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So what are you going to do with your life?

November 13th, 2014

 

Dear youngsters,

 

Don’t grow up. Don’t be a senior. Don’t do it. Please. I beg of you.

 

Find the nearest time machine, fountain of eternal youth or some magical Harry Potter knick-knack, and find some way to ensure you don’t get the dreaded, “Senior, it’s time to declare your graduation,” email. (This declaration of doom will cause you to run straight to the Inn Between and stress eat an entire pint of Ben & Jerry’s Chubby Hubby.)

 

Hold on, I apologize for that brief moment of senior angst. I don’t mean to go all Peter Pan on you.

 

For all you fellow seniors out there who are going through what I’d like to call, “SAD” (Senior Anxiety Disorder), know that you are not alone.

 

Not sure if you have SAD? Common symptoms include dizziness, nausea, headaches, vomiting, nonstop sentimental sighing, pounding pint after pint of ice cream and extreme aversions to the words “résumé,” “cover letter” and “elevator pitch.”

 

Warning: if you know a friend or loved one who might have SAD, avoid ambushing them with the question, “So what are doing with your life?” These seven little words may cause them to pass out in the middle of the quad, where their paralyzed body will be victim to the infamously voracious JCU squirrels.

 

Those who have SAD must be approached with extreme caution and care. They must not be startled with talk of deadlines, standardized tests or applications. They’ll figure it out on their own, so don’t add fuel to the fire. This will only increase anxiety, which will result in heart palpitations, breaking out into cold sweats and the urge to bolt out of class, run across the quad, hope they’ll begin to fly to Neverland and join the lost boys so they’ll never have to grow up.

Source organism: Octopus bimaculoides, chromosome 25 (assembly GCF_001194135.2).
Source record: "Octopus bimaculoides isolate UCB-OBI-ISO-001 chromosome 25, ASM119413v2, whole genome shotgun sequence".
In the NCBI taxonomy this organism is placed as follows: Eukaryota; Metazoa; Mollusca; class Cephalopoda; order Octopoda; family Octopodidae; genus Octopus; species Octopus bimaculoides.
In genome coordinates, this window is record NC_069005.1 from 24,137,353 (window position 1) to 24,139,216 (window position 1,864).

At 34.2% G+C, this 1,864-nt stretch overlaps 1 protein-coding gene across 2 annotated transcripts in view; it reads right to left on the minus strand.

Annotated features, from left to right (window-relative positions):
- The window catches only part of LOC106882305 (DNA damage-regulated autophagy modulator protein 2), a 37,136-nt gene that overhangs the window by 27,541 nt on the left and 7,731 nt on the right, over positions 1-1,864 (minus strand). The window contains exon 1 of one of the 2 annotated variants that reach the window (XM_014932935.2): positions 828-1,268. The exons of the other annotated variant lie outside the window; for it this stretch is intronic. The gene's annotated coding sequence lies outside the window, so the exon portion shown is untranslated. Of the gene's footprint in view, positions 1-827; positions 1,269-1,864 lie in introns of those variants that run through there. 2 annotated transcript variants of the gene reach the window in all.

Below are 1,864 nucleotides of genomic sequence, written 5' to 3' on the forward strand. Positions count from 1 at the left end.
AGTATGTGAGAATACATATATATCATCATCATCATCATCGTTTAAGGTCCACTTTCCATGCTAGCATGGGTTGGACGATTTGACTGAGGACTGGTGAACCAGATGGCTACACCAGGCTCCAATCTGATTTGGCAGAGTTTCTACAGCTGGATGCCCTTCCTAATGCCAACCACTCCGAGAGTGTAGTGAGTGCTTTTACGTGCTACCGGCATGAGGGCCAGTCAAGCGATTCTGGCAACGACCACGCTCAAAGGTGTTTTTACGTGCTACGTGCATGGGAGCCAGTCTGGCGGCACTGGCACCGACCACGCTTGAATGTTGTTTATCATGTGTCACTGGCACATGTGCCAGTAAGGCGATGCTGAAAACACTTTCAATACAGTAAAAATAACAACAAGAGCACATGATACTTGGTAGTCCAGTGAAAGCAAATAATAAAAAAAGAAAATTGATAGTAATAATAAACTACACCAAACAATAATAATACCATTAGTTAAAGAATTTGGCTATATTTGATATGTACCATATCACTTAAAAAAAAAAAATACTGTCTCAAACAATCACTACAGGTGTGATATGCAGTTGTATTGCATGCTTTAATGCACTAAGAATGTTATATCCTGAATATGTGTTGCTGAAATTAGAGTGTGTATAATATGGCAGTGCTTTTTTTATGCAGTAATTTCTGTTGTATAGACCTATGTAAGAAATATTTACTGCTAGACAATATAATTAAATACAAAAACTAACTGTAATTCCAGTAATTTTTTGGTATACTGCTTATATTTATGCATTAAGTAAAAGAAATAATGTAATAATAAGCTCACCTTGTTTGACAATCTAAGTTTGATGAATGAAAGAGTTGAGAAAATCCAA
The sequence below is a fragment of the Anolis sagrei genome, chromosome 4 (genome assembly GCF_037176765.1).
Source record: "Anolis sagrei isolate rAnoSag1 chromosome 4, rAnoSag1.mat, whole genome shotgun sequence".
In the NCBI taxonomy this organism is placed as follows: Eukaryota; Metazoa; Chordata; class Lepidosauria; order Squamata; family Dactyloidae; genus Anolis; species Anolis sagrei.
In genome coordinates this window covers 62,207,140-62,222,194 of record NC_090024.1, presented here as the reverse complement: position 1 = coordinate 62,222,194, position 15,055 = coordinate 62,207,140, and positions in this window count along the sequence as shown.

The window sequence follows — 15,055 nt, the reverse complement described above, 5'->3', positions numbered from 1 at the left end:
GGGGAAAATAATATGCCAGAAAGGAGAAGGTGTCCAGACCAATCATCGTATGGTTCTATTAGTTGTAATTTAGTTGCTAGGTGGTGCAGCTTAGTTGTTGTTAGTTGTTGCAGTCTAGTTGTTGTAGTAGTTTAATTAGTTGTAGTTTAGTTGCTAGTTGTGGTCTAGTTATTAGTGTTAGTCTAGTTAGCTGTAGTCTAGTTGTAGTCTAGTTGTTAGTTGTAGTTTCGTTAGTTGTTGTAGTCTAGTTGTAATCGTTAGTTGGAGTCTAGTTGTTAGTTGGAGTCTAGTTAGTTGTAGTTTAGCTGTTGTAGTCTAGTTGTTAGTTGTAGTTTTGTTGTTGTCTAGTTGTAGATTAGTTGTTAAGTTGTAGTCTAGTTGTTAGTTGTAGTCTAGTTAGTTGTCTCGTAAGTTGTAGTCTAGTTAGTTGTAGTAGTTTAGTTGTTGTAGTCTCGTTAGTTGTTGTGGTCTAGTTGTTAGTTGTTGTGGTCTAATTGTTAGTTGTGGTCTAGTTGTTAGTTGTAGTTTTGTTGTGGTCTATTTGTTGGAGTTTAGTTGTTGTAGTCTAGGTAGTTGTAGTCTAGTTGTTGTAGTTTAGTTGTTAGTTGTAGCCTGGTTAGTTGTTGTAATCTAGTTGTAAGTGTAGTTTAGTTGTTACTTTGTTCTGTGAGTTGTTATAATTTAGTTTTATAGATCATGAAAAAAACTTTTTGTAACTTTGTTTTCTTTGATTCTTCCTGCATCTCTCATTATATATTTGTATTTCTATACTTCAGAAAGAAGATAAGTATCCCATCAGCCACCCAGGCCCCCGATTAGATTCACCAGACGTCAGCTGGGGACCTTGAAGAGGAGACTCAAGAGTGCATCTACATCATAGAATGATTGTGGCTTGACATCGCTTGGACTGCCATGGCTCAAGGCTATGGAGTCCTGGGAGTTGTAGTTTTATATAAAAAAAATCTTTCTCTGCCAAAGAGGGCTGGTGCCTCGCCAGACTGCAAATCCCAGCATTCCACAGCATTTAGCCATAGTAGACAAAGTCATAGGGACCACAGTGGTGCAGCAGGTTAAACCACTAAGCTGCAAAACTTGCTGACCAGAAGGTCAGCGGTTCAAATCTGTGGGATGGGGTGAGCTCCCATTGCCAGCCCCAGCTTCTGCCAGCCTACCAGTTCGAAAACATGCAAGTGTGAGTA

To all you Type A, bright-eyed, bushy-tailed underclassmen out there who have every tiny detail of your lives mapped out, stop. Okay, I’m not discouraging you to have a plan. Plans are great and all, but don’t get too caught up and obsessed over one specific path.

 

Listen to one of your elders (Higl’s Squiggles), and live by all the dinky, but meaningful clichés those sentimental Nicholas Spark movies throw at you. Live life to the fullest. Try new things. Go on adventures. Don’t get too caught up in worrying about the future.

 

As Cher once said, “If I could turn back time,” I’d actually breathe once during my first three years of college and not obsess about my career and what my professors or friends thought was prestigious. I’d (here’s another cliché for you) live in the moment. I’d go out more (no, I’m not encouraging a Girls Gone Wild lifestyle). I’d put down my laptop and go climb on roofs of buildings with friends more often. I’d take spontaneous road trips. I’d go on more late-night Taco Bell runs.

 

Because eventually, the impending doom that they like to call “the future” is going to smack you right dab in the face (it’s called senior year). Then, you’ll be confronted with the most terrifying yet adrenaline-rushing decision of your life: choosing the path that makes you the happiest.

 

And you may experience dizziness, vomiting and full-blown symptoms of SAD, but you’re going to make it. You know why?

 

You’ll figure it out eventually. That’s what life is all about, right? Going through the journey of confusion, pandemonium and gaining 50 pounds after hours and hours of discernment with your main men, Ben and Jerry.

 

And heck, seniors, we’re 21 and 22. I have a good feeling most middle-aged people still don’t know what they want to do with their lives.

 

So why induce symptoms of SAD earlier than necessary?

 

Again, back to the clichés, but take life one day at a time, and know you are not alone.